Illustration by James the Stanton

Best Hempfest Ever

Between logistical improvements and a little serendipity, this year’s free reefer roundup was a hit.

I’m going to go on record now and say this year’s Hempfest will go down in the books as one of the best, if not the best. Some of that assessment is personal (and I’ll get to that), but Hempfest organizers also addressed key issues that hampered past festivals.

First, the Hempfest site is a long, skinny strip of grass, trees, and pathways hugging Elliott Bay. In past years there were choke points where you could get stuck for several minutes just waiting for crowds to move along. I don’t know what they did, but this year the flow was flowing and crowd control was masterful.

Second, the chill areas this year were on point. There were several more to choose from, each sporting its own chill DJs or space for local musicians to get together and jam, and they were all visually striking, with sweeping, colorful canopies and flags.

Third, in past years types of vendors were clumped together: If you wanted food, you had to head to the food area; if you wanted to shop, you headed to the shopping area. This year they placed everyone everywhere, so there were sellers, educators, political groups, food stalls, and stages no matter where in the park you ended up. It was great to wander without stress that we were getting too far from something essential.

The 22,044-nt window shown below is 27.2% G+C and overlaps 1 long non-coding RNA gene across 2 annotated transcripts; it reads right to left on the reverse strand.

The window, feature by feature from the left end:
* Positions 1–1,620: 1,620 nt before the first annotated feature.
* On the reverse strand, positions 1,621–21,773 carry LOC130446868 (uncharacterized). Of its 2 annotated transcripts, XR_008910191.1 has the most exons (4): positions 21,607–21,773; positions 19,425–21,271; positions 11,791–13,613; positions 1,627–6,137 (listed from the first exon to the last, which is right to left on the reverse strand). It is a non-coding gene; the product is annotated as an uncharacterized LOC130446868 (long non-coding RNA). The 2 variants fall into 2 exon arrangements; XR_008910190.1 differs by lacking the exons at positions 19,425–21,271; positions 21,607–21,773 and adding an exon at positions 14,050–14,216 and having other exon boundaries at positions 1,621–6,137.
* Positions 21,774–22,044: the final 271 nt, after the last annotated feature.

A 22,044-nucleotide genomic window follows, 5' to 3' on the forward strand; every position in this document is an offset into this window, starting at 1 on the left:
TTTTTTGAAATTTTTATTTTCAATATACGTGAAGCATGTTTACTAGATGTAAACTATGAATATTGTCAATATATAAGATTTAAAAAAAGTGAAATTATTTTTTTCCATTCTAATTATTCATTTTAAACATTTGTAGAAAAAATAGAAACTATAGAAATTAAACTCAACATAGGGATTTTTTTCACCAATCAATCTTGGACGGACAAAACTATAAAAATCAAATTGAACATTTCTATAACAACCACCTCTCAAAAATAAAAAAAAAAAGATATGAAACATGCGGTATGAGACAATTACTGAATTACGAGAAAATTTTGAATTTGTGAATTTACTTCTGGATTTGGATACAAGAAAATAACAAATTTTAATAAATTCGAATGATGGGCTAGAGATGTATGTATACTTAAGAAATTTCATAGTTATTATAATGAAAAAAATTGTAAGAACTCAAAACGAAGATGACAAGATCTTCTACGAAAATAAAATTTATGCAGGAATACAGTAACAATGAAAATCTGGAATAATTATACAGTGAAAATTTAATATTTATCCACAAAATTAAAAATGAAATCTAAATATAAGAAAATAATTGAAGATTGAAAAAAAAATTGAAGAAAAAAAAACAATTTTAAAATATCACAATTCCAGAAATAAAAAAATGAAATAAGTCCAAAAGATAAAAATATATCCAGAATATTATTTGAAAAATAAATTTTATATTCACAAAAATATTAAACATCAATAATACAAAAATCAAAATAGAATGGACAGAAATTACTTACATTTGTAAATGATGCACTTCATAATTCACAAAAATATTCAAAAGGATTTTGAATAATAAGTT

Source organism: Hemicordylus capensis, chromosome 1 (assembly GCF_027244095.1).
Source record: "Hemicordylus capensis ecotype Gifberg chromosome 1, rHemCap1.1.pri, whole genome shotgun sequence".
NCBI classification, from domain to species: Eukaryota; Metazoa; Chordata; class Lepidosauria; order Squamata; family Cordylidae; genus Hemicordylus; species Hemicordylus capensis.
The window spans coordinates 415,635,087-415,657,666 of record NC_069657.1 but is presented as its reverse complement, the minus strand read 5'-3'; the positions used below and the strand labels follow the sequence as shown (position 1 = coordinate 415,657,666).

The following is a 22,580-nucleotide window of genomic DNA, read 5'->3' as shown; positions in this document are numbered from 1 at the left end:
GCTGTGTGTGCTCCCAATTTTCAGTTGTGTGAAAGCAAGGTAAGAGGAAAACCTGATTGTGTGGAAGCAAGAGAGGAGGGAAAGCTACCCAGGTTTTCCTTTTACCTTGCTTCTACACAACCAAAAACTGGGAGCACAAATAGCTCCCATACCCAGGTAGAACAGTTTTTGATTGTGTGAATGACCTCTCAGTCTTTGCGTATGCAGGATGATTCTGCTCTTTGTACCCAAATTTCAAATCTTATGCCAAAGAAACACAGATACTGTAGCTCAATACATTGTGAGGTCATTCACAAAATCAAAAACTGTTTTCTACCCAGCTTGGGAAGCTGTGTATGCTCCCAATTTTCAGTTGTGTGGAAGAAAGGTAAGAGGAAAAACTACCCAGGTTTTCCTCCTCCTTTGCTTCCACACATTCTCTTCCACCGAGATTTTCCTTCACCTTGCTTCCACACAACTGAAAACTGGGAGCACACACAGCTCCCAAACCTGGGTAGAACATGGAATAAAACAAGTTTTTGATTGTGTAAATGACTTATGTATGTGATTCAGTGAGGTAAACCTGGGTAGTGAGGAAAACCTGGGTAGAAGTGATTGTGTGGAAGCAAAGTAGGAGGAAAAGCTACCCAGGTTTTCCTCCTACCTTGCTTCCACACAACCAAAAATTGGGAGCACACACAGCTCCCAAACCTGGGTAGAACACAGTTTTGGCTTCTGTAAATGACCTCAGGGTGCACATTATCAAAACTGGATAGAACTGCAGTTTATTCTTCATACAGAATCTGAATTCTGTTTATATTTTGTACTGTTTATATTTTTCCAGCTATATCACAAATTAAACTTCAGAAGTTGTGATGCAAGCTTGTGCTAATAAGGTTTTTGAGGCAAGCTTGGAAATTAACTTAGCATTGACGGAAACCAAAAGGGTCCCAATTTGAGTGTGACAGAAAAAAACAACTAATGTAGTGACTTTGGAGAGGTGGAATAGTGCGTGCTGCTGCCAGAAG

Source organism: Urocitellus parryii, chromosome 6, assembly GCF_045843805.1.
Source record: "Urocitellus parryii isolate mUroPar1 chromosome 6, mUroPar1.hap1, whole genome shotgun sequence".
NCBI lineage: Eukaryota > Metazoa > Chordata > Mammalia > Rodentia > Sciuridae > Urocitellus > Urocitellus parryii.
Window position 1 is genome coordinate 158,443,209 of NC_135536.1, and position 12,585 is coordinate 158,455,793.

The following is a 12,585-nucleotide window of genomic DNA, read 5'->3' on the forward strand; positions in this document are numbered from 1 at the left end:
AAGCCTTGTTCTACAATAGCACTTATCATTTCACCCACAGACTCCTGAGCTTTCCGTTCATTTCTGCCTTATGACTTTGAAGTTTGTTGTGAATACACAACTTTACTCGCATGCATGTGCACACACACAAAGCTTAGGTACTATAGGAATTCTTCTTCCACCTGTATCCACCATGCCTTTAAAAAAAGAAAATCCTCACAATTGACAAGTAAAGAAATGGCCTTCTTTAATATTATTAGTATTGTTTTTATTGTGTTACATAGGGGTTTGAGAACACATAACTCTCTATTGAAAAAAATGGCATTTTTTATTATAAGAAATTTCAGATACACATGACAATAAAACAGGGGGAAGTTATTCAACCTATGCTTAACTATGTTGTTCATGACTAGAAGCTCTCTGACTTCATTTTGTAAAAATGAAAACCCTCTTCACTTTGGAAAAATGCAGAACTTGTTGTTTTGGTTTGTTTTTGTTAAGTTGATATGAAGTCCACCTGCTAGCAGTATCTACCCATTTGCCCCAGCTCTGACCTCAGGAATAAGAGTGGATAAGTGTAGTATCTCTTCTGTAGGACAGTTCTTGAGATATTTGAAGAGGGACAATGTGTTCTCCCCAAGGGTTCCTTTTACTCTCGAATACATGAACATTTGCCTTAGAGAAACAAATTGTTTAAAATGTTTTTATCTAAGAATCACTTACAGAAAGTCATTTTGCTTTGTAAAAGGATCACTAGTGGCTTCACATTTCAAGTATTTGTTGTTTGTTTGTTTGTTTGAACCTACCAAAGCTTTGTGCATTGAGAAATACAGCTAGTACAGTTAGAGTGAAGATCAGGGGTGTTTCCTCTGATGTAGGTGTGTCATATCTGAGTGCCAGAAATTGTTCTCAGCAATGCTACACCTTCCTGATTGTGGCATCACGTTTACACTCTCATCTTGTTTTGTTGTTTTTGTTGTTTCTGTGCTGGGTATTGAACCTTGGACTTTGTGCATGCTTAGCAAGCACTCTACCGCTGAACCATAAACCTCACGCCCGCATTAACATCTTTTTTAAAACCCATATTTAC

We wandered past incredibly beautiful glassware from all over the country, and I picked up a new pipe with deep green and blue flashes from a Tacoma glass group.

We headed to the “Hemposium” and sat in on a great talk with Hempfest ‘s Vivian McPeak; Shilo Murphy from the People’s Harm Reduction Alliance; and ex-City Council member Nick Licata. They discussed the impact that ending cannabis prohibition on the state level has had on other still-illegal substances. It was provocative and inspiring.

Then we headed to the water to cool off. There another group was passing around a beautiful glass bong, and we were invited to take some rips with them. We all laughed and chatted, getting nicely stoned and making new friends. Then of course the munchies descended on us. Pretty much anything you could want was there, with no fewer than 20 regional cuisines to choose from, including a staggering array of vegetarian and vegan options.

After stuffing ourselves, we headed to one of six stages just in time to catch local superstar Sir Mix-a-Lot usher in 4:20 with EDawg and Lil Dude. Clouds of weed smoke rolled into the air as people from all corners of the globe came together to shake their asses and celebrate this awesome plant. The sparkling waters of Elliott Bay glittered in the sunshine, and I was lost in thought, reflecting on how lucky we are to have such a peaceful party in the heart of our city.

stashbox@seattle weekly.com

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